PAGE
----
6. What pantry meal are you proudest of?

I have zero interest in food. I never have. I eat the exact same meals every day 365 days a year. For breakfast it’s always just one hard egg, I only eat the white with toast. Happy gets the yolk. I seldom eat lunch. Dinner is always Boca Burger with vegetables, and some dessert. I just have no interest in food, I don’t know why. I do eat pizza on Friday nights, that is a treat.

7. What are you reading/watching during your isolation?

I am reading a biography of Lord Byron. He was the first modern celebrity. A great, larger than life-sized story. His lifetime was filled with similar celebrated folks – the Prince Regent comes to mind. Lady Caroline Lamb. Shelley. Great but not admirable individuals. Striving but not endearing people. The Regency was the birth of the modern. They were rebels, they broke a lot of conventions. It was Caroline Lamb who said of Bryon “Mad, bad, and dangerous to know.”

8. What is your hobby?

In the Fall of 1993 I decided to collect guidebooks to all of the world’s museums. Big and small. I own several thousand now. As well as a collection of seven hundred city maps and schematics. I have met fascinating people all around the world who went and bought guides for me. My favorite was from Tsaritsyno outside of Moscow. A new Russian friend got on the Metro and bought the guide for me one day. That was wonderful. Real magic.

The world is a big place with lots of good people. A lady in a bookstore in Lisbon went to the Ajuda Palace and got me the guidebook. It was almost impossible to get. I owe her so much. Then she went to Mafra and got me that palace guide, also. People are so generous and I am grateful to them. I always remember them years later when I look at the guides. My collection is the work of many hands. I have guides in many languages.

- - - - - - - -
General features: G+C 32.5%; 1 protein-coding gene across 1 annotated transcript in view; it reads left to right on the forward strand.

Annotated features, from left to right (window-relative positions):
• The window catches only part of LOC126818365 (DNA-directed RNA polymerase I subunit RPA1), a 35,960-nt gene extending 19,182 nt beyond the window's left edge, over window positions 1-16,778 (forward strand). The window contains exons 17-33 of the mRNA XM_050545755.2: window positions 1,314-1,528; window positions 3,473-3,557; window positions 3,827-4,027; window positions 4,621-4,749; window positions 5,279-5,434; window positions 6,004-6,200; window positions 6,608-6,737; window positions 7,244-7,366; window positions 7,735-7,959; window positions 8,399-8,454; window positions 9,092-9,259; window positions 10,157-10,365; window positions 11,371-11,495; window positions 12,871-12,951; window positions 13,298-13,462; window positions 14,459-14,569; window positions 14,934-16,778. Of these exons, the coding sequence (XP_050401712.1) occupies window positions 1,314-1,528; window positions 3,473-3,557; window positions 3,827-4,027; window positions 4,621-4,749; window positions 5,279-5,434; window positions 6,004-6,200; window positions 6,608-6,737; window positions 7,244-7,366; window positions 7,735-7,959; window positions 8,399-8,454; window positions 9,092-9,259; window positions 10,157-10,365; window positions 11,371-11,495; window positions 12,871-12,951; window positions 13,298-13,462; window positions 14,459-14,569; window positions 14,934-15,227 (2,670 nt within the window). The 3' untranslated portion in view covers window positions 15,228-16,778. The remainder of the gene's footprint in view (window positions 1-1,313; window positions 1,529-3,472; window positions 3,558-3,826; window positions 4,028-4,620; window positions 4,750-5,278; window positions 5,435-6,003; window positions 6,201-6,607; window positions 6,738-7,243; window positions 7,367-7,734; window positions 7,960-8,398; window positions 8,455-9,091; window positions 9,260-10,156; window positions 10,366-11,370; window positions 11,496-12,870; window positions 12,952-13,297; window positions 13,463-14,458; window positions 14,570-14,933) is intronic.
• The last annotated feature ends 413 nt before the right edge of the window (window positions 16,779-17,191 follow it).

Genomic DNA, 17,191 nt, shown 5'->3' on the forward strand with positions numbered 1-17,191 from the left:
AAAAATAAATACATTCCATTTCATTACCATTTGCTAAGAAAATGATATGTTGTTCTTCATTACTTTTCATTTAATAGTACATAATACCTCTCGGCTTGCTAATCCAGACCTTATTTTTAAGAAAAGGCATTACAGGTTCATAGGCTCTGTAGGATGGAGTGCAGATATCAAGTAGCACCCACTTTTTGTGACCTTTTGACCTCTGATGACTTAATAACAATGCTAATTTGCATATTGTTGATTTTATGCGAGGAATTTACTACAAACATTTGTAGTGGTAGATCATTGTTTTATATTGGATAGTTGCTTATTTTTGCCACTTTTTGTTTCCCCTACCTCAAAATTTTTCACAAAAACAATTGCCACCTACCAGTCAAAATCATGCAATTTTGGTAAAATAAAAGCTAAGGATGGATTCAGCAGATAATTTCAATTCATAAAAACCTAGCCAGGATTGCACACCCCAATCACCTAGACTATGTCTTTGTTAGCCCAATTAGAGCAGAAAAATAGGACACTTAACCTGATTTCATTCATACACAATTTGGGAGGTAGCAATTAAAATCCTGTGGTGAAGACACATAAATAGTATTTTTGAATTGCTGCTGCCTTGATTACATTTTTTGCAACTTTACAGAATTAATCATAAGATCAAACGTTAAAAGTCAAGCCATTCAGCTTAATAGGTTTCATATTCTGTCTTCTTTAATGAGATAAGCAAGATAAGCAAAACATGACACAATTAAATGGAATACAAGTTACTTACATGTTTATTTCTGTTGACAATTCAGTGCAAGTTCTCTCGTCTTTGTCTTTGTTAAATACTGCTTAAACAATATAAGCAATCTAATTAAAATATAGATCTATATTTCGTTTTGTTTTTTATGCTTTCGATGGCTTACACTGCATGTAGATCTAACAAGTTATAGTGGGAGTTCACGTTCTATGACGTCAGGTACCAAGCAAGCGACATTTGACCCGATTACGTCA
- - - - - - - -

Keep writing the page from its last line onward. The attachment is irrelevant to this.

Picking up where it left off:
There are ten museums that I always have the current guide for: The Louvre, the Prado, the Uffizi, the Rijksmuseum, The Met, the Hermitage, the Vatican Museums, the Kunsthistoriches Museum, and the US and UK National Galleries. I was born in Boston so the MFA, too. The most beautiful museum guide is to the Queen Emma Summer palace in Honolulu. It’s small but so visually intimate. It’s in the hills above the city. My personal favorite guide is to the Cairo Museum – though most of the exhibits have been moved to the new Grand Egyptian Museum at the pyramids. There is no guide for the GEM right now. I am waiting. It’s been a real journey collecting these guides, I can go anywhere on a winter’s day by sitting down with these guides.

9. Where’s a favorite place you have traveled and where would you most like to travel to next?

Vienna. I just loved Vienna. I have been to Europe eight times. Vienna has a vibe like no other great city I have visited. I love the way Austrians speak German. The way they wait for pedestrian lights. Always. There is a sweet fatalism to Vienna. Der tod das muss ein Wiener sein = Death must be Viennese. The Viennese believe you must enjoy life while you can and the whole city is a celebration of all things beautiful and dynamic.